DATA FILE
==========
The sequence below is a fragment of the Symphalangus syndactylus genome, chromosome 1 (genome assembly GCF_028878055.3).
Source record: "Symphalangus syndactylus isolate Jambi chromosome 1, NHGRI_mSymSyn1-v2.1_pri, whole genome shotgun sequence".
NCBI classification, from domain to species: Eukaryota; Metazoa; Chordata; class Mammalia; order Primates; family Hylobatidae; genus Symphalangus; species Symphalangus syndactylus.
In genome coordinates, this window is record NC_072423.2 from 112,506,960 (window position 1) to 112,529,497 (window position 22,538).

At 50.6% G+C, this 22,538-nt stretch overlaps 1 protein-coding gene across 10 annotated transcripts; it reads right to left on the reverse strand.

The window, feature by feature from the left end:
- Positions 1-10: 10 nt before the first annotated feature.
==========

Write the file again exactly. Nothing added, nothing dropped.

The sequence below is a fragment of the Symphalangus syndactylus genome, chromosome 1 (genome assembly GCF_028878055.3).
Source record: "Symphalangus syndactylus isolate Jambi chromosome 1, NHGRI_mSymSyn1-v2.1_pri, whole genome shotgun sequence".
NCBI classification, from domain to species: Eukaryota; Metazoa; Chordata; class Mammalia; order Primates; family Hylobatidae; genus Symphalangus; species Symphalangus syndactylus.
In genome coordinates, this window is record NC_072423.2 from 112,506,960 (window position 1) to 112,529,497 (window position 22,538).

At 50.6% G+C, this 22,538-nt stretch overlaps 1 protein-coding gene across 10 annotated transcripts; it reads right to left on the reverse strand.

The window, feature by feature from the left end:
- Positions 1-10: 10 nt before the first annotated feature.